Due to their sheer inaccessibility, cliffs are the last frontier for many of Hawaii’s rare and endangered native plant species. Preserved by extreme isolation and jagged terrain, Kauai’s Kalalau sea cliffs represent one of the richest remaining refuges for the state’s rare botanicals.

Collecting plant samples from these and other cliffs across the island chain is imperative for plant conservation and the health of the National Tropical Botanical Garden’s seed bank, a repository where seeds are stored to preserve genetic diversity for future research.

But it’s time consuming and perilous for scientists to rappel or hike into such steep terrain. And it’s expensive to use a helicopter.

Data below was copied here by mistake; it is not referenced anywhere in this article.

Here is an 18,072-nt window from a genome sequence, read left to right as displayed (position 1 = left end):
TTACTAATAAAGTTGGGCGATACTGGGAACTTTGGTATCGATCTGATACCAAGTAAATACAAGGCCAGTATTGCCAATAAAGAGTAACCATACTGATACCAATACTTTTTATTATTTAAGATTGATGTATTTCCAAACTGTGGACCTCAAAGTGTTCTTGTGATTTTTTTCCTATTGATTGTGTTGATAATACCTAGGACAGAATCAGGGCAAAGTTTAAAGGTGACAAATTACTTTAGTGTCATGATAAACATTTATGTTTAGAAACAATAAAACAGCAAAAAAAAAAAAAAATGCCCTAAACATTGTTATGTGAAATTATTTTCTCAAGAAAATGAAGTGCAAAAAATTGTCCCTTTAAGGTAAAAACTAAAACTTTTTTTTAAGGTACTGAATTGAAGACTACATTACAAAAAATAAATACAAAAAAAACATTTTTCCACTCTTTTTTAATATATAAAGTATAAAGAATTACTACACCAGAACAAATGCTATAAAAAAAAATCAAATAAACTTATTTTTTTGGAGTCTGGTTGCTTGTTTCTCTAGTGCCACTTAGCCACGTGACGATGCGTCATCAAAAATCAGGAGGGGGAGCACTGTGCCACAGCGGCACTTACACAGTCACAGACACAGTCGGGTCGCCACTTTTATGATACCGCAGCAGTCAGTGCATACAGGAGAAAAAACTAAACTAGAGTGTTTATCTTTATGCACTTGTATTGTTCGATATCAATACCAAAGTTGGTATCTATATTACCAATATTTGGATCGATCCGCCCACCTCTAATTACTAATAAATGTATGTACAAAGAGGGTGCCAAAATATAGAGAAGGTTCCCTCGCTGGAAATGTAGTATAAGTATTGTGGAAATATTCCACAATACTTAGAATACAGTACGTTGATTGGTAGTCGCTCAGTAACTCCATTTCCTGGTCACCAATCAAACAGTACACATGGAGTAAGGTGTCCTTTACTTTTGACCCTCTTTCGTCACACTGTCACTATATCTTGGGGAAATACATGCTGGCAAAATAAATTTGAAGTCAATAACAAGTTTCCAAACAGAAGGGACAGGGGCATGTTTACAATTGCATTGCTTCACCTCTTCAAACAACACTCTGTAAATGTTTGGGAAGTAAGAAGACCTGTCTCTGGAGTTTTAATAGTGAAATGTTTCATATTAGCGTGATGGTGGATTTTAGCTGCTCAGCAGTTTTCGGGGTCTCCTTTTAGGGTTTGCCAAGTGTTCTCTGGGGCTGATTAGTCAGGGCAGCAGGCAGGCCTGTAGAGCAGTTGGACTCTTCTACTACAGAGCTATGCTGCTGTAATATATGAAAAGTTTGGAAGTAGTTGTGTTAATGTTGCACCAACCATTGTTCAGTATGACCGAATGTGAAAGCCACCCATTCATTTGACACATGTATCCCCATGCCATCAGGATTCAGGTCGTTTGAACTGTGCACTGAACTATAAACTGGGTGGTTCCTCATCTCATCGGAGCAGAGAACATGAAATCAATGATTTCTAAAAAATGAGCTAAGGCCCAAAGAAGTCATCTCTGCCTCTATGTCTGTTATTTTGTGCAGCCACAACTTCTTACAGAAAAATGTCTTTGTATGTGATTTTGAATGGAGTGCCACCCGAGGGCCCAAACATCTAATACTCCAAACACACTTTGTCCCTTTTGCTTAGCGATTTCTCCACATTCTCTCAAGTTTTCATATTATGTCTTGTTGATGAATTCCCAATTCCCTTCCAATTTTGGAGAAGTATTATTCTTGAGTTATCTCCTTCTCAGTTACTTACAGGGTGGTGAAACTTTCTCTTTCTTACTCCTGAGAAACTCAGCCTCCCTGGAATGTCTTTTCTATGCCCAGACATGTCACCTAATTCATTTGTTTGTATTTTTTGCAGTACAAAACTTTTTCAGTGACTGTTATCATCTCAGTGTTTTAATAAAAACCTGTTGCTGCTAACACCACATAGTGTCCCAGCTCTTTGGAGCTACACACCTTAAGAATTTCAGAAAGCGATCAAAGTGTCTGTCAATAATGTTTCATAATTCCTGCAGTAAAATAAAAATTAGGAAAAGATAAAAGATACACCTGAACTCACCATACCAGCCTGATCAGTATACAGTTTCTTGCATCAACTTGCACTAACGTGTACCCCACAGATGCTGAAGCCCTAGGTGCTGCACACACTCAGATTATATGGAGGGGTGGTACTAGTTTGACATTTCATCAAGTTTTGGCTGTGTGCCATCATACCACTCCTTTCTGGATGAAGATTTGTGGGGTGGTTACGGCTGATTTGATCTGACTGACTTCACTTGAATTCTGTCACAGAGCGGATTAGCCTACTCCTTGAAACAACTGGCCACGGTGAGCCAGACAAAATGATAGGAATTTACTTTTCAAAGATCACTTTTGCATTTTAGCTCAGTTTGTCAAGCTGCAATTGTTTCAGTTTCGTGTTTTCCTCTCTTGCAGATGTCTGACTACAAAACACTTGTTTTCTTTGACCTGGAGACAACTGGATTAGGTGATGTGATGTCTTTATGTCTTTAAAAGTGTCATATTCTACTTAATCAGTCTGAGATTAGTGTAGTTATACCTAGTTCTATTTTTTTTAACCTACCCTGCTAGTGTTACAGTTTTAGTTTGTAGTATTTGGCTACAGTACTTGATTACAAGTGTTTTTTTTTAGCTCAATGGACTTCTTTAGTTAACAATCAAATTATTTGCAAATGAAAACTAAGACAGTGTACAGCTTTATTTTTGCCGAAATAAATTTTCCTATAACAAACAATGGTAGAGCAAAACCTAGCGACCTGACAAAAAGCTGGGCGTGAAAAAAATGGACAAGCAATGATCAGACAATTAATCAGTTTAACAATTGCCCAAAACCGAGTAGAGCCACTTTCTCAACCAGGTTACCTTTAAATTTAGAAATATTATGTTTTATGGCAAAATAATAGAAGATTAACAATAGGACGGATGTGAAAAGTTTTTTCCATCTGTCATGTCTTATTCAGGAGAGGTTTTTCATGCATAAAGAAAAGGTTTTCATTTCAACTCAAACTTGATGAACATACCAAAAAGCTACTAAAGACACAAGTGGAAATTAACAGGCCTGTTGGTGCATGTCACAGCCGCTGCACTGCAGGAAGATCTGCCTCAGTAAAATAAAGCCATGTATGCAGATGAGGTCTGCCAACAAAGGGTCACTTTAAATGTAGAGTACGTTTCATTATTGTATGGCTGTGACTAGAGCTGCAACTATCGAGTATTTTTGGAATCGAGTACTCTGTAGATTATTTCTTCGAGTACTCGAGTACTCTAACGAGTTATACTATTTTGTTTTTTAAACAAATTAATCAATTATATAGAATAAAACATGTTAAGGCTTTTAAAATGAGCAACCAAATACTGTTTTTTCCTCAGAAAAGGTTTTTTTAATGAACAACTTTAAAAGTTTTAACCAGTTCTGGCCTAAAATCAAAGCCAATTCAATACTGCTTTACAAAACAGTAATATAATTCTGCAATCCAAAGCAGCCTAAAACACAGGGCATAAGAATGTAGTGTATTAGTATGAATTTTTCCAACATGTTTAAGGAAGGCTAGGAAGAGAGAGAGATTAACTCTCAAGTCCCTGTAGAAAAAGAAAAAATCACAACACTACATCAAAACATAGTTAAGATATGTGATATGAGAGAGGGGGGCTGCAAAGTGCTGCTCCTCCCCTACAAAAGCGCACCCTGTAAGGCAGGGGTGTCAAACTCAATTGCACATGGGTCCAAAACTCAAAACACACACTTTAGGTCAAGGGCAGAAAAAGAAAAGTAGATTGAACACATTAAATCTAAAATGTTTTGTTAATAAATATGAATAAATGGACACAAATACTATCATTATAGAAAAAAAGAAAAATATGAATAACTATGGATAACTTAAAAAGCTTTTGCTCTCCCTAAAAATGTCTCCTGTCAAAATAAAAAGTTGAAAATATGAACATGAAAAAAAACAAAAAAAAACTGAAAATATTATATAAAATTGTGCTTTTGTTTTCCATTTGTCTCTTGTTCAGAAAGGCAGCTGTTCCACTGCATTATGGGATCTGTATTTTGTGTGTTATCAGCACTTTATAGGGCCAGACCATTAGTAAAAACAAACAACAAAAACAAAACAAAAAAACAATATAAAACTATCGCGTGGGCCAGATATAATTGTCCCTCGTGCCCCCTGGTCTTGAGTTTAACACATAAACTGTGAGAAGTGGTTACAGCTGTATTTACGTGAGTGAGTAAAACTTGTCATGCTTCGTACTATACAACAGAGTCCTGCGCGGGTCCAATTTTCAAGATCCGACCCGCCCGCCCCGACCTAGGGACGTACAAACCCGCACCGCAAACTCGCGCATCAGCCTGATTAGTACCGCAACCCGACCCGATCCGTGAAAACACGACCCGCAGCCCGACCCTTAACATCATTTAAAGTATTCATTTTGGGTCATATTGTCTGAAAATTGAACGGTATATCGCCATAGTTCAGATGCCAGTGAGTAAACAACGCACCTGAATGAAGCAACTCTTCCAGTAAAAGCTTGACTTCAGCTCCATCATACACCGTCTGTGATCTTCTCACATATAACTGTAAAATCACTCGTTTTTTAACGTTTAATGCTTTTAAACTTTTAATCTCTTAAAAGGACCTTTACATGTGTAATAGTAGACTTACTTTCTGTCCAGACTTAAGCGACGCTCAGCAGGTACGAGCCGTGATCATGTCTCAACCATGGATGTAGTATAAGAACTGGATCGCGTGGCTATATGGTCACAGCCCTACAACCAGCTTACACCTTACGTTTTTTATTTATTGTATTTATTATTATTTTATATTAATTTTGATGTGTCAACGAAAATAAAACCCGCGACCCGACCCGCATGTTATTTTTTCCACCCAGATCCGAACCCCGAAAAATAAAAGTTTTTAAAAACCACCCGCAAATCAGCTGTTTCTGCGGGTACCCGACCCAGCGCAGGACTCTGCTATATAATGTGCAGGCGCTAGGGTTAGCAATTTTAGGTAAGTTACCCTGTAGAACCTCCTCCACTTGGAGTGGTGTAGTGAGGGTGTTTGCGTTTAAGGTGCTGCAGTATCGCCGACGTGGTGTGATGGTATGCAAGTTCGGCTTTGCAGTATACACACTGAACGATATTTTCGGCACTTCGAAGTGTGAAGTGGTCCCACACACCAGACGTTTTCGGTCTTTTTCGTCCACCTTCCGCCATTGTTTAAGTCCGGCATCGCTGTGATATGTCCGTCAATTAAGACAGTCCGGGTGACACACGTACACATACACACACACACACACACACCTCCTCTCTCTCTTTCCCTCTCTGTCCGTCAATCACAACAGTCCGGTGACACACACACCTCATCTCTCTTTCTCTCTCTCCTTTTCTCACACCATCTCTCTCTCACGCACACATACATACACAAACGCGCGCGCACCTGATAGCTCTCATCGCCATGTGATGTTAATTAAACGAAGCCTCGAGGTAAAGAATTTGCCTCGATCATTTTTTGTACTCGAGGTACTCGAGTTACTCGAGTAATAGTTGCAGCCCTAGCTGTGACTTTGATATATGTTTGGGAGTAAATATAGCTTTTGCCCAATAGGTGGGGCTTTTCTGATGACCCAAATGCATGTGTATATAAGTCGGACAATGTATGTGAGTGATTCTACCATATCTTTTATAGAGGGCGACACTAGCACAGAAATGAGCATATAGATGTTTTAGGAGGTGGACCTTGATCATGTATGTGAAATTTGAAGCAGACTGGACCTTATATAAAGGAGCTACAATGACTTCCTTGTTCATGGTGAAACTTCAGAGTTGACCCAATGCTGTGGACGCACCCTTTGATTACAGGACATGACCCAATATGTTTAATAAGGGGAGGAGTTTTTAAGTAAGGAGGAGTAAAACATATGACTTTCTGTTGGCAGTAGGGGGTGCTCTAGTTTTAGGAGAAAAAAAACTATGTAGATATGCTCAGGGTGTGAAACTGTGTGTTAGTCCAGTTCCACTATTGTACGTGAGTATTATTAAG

Scientists used a robotic arm fixed to a drone to collect a sample of wilkesia hobdyi, a species of flowering plant endemic to Kauai. Courtesy: National Tropical Botanical Garden/2022

Now there’s an easier way. NTBG scientists partnered with researchers and engineers in Canada to design a robotic arm fixed to a drone that can collect rare and endangered plants at distances of up to a mile away from the operator.

Roughly the length of a fishing rod, the robotic arm, nicknamed Mamba, has already been used in Hawaii to collect seeds and cuttings of rare native plant species, such as Lysimachia iniki and Isodendrion pyrifolium, from remote, vertical cliff faces.

NTBG drone specialist Ben Nyberg called the technology “ground-breaking” in a prepared statement, adding that the new application of robotics to botany is already helping to bolster native plant conservation.

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